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$1.75M grant boosts iOptics Lab's ultrafast bioimgaging research


Julia Sullivan, ECE ILLINOIS

Liang Gao
Liang Gao
ECE ILLINOIS Assistant Professor Liang Gao’s research is improving microscopic imaging, and a new $1.7 million grant from the U.S. Department of Health and Human Services will give his team a boost as they pursue ultrafast bioimaging and the promise of several fundamental scientific discoveries.

To gain a deeper understanding of the underlying biological mechanisms at the molecular level, scientists need ultrafast imaging tools. These molecular interactions and events can take tens of microseconds or tens of femtoseconds. (A femtosecond is one quadrillionth of a second.)

Current technology can’t robustly capture these events. “Heretofore, most ultrafast phenomena at microscopic scales were probed using non-imaging-based methods,” Gao said. “However, since most transient molecular events are a consequence of a cascade of molecular interactions, rather than occurring in isolation, the lack of images limits the scope of the analysis. On the other hand, despite the capability of capturing two-dimensional images, conventional cameras based on electronic image sensors, such as CCD and CMOS, fall short in providing a high frame rate under desirable imaging conditions due to electronic bandwidth limitations.”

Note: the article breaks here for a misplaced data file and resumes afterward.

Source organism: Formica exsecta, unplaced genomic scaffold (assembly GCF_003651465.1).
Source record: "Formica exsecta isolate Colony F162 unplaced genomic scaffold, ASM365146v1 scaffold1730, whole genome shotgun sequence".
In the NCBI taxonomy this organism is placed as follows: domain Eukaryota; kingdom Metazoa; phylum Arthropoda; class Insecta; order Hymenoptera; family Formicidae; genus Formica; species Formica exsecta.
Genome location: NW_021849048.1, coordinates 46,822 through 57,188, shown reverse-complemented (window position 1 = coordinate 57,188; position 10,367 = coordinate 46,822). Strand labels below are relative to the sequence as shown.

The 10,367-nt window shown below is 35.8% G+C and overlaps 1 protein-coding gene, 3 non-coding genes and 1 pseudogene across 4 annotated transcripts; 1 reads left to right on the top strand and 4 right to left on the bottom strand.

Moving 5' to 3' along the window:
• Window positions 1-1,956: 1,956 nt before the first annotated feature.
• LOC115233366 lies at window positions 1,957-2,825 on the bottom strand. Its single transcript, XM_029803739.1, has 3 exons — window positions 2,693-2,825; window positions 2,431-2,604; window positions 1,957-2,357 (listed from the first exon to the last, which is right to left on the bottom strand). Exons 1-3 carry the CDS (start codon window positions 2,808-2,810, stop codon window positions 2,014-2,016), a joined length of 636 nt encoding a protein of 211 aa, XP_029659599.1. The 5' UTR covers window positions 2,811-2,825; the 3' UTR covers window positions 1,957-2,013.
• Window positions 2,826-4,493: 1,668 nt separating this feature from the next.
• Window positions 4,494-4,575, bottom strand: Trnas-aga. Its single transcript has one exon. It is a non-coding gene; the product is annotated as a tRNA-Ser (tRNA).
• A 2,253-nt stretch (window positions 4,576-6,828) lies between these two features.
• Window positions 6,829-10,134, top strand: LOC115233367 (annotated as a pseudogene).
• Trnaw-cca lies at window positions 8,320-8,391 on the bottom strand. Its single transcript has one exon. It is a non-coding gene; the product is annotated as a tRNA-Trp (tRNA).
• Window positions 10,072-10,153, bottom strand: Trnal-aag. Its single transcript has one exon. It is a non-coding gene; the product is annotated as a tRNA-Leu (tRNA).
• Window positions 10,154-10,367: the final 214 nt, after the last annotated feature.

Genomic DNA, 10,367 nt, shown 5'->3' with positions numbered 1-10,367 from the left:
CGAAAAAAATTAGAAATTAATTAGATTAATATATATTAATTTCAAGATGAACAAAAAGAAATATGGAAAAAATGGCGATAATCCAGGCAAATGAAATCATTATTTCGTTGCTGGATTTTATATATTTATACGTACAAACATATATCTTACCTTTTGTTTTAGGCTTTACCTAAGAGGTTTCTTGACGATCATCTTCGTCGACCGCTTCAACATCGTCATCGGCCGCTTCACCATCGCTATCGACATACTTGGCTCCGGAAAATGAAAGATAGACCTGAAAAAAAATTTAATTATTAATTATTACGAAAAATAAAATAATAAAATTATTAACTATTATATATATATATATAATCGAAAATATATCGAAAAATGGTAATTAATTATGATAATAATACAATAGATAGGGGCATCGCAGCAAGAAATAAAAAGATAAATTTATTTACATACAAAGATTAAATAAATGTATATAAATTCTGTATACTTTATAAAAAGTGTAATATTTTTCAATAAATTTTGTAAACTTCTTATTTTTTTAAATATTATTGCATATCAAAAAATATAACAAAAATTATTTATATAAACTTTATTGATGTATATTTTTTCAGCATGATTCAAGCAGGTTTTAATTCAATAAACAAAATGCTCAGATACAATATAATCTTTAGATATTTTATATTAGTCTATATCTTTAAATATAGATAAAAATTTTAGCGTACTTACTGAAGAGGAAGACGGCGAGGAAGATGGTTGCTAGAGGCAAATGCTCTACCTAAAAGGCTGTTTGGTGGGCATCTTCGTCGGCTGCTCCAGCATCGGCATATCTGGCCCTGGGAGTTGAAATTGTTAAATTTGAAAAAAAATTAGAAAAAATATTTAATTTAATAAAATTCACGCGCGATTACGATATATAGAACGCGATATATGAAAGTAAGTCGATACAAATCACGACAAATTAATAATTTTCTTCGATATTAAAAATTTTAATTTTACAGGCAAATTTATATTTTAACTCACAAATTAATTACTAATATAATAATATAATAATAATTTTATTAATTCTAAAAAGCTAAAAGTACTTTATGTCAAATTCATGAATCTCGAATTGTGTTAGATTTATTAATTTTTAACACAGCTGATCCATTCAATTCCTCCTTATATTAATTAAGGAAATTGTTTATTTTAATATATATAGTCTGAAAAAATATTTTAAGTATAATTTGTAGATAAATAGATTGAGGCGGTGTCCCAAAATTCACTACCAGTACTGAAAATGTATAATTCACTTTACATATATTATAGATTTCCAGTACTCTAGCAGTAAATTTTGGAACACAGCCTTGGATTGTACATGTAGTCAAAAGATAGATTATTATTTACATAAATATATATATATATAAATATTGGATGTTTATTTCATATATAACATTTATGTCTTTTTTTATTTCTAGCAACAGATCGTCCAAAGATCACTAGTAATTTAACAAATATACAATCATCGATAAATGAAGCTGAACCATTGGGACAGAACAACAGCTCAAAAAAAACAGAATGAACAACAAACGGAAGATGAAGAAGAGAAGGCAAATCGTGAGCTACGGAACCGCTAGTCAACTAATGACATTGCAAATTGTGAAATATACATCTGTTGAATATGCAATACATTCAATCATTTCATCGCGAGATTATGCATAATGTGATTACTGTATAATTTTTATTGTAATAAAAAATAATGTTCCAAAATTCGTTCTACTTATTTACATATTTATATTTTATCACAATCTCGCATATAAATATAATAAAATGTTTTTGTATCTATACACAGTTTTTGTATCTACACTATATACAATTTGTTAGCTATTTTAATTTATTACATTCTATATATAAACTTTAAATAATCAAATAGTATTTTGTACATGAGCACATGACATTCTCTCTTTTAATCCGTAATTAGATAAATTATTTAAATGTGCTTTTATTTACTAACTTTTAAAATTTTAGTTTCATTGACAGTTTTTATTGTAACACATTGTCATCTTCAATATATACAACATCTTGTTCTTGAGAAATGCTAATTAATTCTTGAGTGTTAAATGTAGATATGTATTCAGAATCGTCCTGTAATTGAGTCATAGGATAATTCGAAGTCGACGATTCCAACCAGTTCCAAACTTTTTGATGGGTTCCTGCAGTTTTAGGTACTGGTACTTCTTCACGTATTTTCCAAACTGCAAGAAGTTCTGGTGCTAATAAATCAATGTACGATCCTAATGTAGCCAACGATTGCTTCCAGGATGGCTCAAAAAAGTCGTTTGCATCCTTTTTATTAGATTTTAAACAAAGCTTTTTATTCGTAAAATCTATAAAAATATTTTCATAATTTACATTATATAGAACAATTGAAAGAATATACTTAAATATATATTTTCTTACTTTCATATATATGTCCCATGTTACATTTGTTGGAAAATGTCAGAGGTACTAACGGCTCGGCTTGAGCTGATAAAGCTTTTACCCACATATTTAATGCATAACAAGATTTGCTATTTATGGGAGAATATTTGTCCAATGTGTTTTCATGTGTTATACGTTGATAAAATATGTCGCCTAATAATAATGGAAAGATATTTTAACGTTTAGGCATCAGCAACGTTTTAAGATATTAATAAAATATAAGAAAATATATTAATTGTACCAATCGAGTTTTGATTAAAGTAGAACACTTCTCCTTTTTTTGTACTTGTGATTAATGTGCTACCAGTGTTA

<a href=''>Click to watch a movie of a series slow-motion images captured by the iOptics camera in 2014</a>
Click to watch a movie of a series slow-motion images captured by the iOptics camera in 2014
His group’s solution is to compress image data before it is digitized and transferred to the host computer, thereby reducing the bandwidth and hardware needed to capture even high-speed image data. This research will explore frame rates up to ten THz that conventional high-speed cameras can’t capture. “The resultant research program will ultimately lead to a new generation of ultrafast bioimagers and make transformative advancements to the state-of-the-art methods,” Gao said.